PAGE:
What will happen to the Fed if the national debt is paid off? Could the Fed buy precious paintings in the open market, instead of using Treasury debt to implement monetary policy?
Yours is a most timely question, one that is of particular interest to the Federal Reserve System!
Treasury Securities: Monetary Policy Tool
The Fed's primary tool for implementing monetary policy is to buy and sell government securities in the open market. When the Fed buys (sells) U.S. Treasury securities, it increases (decreases) the volume of bank reserves held by depository institutions.1 By adding (subtracting) reserves the Fed can put downward (upward) pressure on the interest rate on federal funds - the market where banks buy and sell reserves, mostly on an overnight basis. For additional information this subject, you may wish to review the chapter on open market operations, in The Federal Reserve Systems Purposes and Functions. This publication is available online at: http://www.federalreserve.gov/pf/pf.htm.
Treasury Securities: Fed Portfolio
Not only do open market operations affect conditions in the federal funds market, they also affect the amount of U.S. Treasury debt the Federal Reserve holds. As of January 31, 2001, the Federal Reserve Banks held $516 billion dollars in U.S. Treasury securities. The Fed's portfolio of Treasury debt is its primary source of income; it earned $32.7 billion in 2000. Approximately $25.3 billion of the Federal Reserve Banks' income was distributed to the U.S. Treasury as interest on Federal Reserve Notes.2
Federal Reserve Bank Holdings of U.S. Treasury Securities
(January 31, 2001)
|Treasury Bills||$182.9|| |
|Treasury Notes||$239.7|| |
|Treasury Bonds||$ 93.3|| |
* Totals may not add due to rounding.
If the U.S. Treasury were to pay off the national debt (see Dr. Econ, August 2000 answer, "What would be the likely effect of completely paying off the public debt?" /education/activities/drecon/2000/0009.html), then the Fed would have to acquire assets other than Treasury securities to hold in its portfolio. Is that possible? Again, let me quote from Purposes and Functions:
In theory, the Federal Reserve could provide or absorb bank reserves through market transactions in any type of asset. In practice, however, most types of assets cannot be traded readily enough to accommodate open market operations. For open market operations to work effectively, the Federal Reserve must be able to buy and sell quickly, at its own convenience, in whatever volume may be needed to keep the supply of (bank) reserves in line with prevailing (monetary) policy objectives. These conditions require that the instrument it buys or sells be traded in a broad, highly active market that can accommodate the transactions without distortions or disruptions to the market itself.3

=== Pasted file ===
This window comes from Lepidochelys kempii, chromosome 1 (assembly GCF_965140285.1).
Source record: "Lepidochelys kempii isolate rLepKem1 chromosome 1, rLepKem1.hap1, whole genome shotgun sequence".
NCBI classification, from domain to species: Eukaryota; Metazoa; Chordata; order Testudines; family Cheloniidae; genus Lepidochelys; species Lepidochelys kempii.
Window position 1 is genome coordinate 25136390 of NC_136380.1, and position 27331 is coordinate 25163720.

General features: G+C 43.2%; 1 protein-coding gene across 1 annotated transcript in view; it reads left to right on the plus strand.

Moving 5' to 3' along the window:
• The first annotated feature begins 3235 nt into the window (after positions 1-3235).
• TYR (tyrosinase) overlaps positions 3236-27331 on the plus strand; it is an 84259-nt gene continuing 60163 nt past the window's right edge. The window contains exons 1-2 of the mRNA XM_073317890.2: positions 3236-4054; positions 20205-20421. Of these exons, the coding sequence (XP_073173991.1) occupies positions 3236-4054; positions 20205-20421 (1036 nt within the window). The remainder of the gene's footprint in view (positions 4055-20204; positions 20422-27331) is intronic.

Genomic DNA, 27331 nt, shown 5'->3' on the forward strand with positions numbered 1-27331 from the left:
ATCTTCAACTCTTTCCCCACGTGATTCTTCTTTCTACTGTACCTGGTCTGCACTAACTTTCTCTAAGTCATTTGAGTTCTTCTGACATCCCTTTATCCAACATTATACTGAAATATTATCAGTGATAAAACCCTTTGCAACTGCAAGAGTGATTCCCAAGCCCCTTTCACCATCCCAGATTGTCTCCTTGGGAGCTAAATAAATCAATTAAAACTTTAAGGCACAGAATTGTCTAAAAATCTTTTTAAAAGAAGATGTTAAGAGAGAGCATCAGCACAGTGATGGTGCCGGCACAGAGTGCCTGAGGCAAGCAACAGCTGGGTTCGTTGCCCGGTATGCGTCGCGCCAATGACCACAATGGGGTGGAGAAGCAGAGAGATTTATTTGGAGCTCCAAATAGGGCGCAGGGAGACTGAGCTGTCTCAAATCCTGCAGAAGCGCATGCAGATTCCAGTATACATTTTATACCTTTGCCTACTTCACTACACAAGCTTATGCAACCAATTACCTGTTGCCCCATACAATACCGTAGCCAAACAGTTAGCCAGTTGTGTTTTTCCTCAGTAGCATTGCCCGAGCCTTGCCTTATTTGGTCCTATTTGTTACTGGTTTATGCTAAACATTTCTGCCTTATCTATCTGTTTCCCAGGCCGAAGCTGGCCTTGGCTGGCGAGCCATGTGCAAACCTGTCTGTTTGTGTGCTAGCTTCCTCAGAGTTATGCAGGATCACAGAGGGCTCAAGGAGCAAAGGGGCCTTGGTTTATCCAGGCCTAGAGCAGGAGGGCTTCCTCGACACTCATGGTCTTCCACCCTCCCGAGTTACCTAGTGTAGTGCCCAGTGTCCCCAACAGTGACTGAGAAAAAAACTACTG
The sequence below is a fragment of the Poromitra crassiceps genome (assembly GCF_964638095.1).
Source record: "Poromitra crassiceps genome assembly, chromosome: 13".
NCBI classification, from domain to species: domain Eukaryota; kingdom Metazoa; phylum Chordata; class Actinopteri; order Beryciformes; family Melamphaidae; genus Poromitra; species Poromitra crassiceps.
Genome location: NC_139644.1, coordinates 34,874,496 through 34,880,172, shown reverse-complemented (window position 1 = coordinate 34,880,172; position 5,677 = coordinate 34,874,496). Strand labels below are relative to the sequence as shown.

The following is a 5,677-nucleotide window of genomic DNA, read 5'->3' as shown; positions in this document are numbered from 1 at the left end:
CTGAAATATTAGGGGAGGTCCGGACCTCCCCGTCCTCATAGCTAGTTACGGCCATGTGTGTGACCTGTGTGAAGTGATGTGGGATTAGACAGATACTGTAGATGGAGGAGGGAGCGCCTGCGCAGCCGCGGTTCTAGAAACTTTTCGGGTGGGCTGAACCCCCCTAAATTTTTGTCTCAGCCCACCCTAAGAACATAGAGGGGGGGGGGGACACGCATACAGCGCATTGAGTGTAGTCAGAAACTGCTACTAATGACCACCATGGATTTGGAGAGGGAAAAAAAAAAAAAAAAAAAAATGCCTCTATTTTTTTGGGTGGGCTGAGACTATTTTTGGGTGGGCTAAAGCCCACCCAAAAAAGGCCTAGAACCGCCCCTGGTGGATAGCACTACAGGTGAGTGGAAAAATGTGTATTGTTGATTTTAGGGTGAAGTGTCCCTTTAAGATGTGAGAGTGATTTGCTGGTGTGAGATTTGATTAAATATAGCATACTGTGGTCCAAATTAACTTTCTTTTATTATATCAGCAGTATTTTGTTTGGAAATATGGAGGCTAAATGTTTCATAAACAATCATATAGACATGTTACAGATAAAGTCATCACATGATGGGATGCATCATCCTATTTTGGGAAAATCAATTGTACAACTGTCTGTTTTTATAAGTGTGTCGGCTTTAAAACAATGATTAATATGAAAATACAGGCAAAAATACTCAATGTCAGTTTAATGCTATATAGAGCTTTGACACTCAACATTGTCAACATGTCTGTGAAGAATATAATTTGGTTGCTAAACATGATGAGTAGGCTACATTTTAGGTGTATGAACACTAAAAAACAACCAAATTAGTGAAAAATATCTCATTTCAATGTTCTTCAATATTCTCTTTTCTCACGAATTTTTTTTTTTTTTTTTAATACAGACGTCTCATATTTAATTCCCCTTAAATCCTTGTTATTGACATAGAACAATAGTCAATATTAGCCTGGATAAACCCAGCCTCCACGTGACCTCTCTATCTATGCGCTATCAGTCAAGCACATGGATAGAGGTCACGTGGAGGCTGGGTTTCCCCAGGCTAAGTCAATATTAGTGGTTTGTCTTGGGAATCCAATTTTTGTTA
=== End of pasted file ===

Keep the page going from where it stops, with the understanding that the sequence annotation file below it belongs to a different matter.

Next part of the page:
So, while it might be possible in theory for the Fed to purchase precious paintings, it may not work well in practice.
Can the Fed Make Monetary Policy Without Treasury Debt?
While pondering your question, I came across a recent comment by Federal Reserve Board Chairman Alan Greenspan on this very subject. In a speech before the Bond Market Association on April 27, 2001, Chairman Greenspan said:
I am confident that U.S. financial markets, which are the most innovative and efficient in the world, can readily adapt to a paydown of Treasury debt by creating private alternatives with many of the attributes that market participants value in Treasury securities.4
1. The Federal Reserve System Purposes and Functions. (1994) Board of Governors of the Federal Reserve System, Washington, DC. See Open Market Operations, pages 34-42. http://www.federalreserve.gov/pf/pf.htm
2. Federal Reserve Press Release. "Reserve Bank Income for 2000." Board of Governors of the Federal Reserve System, Release Date: January 18, 2001. http://www.federalreserve.gov/boarddocs/press/general/2001/20010118/default.htm
Akhtar, M.A. (1997) Understanding Open Market Operations. Federal Reserve Bank of New York, New York.
Greenspan, Alan. (2001) "The Paydown of Federal Debt." Presentation Before the Bond Market Association, White Sulphur Springs, West Virginia (via videoconference), April 27, 2001.
Federal Reserve Bulletin. (2001) Board of Governors of the Federal Reserve System, April 2001, Table 1.18, Federal Reserve Banks, page A10.
Federal Reserve Press Release. "Reserve Bank Income for 2000." Board of Governors of the Federal Reserve System, Release Date: January 18, 2001.
The Federal Reserve System Purposes and Functions. (1994) Board of Governors of the Federal Reserve System, Washington, DC. See Open Market Operations, pages 34-42. http://www.federalreserve.gov/pf/pf.htm
Zuckerman, Gregory. (2001) "Greenspan Encourages Bond-Market Professionals to Prepare for World Without Government Debt." Wall Street Journal, April 30, 2001.